Weaving about to fill the chamber; Why not let the baler ‘weave’ for you?
Vicon, part of the broader Kverneland Group, launched a cluster of new products and updates over the past year. Nestled among them was an interesting system that helps operators to make ‘better-shaped’ round bales – automatically.
It’s called AFC (Auto Feed Control) and is available, at least initially, on the firm’s variable-chamber RV 5000 series round balers.
‘Fixed-chamber’ balers tend to be more popular here in Ireland; perhaps Vicon will ‘roll’ out – no pun intended – this driver-aid on those machines too.
Designed to increase baler productivity as well as operator comfort, Vicon says that “AFC takes the stress out of producing even, well-shaped bales”.
What was the problem?
So what was the problem that Vicon set out to fix?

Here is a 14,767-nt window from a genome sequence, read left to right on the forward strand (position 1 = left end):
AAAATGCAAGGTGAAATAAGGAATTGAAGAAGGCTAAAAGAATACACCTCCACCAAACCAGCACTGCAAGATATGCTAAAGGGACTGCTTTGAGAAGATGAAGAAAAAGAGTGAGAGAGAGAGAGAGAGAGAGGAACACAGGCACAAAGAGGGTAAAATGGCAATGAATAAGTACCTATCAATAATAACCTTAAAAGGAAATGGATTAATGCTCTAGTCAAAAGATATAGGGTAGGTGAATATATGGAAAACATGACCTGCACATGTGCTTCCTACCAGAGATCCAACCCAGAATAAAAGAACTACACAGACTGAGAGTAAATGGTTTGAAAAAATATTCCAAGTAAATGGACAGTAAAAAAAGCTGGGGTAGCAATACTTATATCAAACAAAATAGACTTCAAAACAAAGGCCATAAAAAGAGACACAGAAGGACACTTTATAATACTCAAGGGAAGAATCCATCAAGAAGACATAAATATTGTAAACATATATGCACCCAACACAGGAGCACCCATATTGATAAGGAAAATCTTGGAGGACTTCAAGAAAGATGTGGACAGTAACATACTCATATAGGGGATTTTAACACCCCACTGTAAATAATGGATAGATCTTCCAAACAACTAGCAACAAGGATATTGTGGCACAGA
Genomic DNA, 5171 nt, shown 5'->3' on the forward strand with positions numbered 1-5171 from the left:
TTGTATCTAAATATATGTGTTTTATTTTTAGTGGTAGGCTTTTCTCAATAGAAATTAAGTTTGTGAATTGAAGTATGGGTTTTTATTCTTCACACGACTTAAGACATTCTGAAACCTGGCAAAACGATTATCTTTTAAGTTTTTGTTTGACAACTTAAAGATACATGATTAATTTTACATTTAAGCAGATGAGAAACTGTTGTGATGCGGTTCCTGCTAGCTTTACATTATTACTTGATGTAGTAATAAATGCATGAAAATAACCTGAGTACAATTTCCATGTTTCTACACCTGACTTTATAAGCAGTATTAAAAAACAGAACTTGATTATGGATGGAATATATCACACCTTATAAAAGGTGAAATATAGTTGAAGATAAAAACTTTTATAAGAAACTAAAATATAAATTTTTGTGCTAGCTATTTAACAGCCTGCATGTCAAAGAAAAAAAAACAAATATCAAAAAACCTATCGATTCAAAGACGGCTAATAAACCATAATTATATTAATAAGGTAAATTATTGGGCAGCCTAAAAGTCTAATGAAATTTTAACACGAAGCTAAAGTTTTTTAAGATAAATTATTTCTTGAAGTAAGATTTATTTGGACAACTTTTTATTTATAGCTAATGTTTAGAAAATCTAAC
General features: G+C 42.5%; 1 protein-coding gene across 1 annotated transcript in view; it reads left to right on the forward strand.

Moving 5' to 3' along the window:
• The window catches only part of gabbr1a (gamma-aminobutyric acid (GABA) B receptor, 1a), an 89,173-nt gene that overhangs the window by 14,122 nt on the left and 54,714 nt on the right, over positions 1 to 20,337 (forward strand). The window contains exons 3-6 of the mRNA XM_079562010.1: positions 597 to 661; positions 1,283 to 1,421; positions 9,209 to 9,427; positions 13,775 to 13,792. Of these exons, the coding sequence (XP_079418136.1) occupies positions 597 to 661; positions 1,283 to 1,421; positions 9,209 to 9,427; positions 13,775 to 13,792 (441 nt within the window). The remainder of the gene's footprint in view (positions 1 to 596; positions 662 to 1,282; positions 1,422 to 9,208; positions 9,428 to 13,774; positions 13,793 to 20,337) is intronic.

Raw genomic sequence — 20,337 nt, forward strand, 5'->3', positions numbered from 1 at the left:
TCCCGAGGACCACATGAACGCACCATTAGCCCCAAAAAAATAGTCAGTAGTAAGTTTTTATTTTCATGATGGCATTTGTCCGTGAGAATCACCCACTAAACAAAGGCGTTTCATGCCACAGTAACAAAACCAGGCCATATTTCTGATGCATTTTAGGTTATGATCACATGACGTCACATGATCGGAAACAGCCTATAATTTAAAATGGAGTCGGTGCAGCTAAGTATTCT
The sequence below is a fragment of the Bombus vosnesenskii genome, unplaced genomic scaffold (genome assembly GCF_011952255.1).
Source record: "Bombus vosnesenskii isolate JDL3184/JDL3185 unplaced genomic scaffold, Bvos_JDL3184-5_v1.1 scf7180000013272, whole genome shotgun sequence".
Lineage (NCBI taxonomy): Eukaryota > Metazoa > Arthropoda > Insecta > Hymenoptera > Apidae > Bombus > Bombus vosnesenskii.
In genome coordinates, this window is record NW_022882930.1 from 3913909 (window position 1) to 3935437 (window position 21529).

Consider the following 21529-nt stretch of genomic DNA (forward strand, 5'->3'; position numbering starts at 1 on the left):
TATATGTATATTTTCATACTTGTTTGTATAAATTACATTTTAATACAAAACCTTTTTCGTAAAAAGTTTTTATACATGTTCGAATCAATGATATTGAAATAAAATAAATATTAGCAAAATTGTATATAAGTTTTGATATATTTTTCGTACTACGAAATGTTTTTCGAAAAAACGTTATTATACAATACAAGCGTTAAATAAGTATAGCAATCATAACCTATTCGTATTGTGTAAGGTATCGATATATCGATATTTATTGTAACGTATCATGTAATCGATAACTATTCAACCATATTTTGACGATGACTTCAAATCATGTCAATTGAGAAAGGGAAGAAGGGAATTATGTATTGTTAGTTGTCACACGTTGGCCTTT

It reasoned – and this will be familiar to some seasoned Irish baler operators – that, when picking up a narrow or small swath, the operator sometimes has to ‘weave’ left or right as he or she drives down the swath. This is done to fill across the entire width of the bale chamber, to ensure that the resultant bale is well filled out – right out to the edge at both sides.
Vicon claims that Auto Feed Control takes over this task. The system gathers data from sensors inside the baler and, instead of simply giving the driver a signal to drive to the left or the right, the system automatically steers the baler to evenly fill the chamber.
It ‘steers’ the baler by automatically adjusting the angle that the drawbar makes with the main body of the baler. Each ‘beam’ on either side of the drawbar can telescope in and out – thus shortening and lengthening – to create this ‘steering’ effect.
The system is patented.
Vicon claims that it can reduce operator fatigue, freeing up more time to concentrate on what’s in front of the tractor – rather than having to constantly gaze out the back window.
The result, says the firm, is higher productivity, better-shaped bales and even slightly improved fuel consumption – though this might be hard to measure in a meaningful way.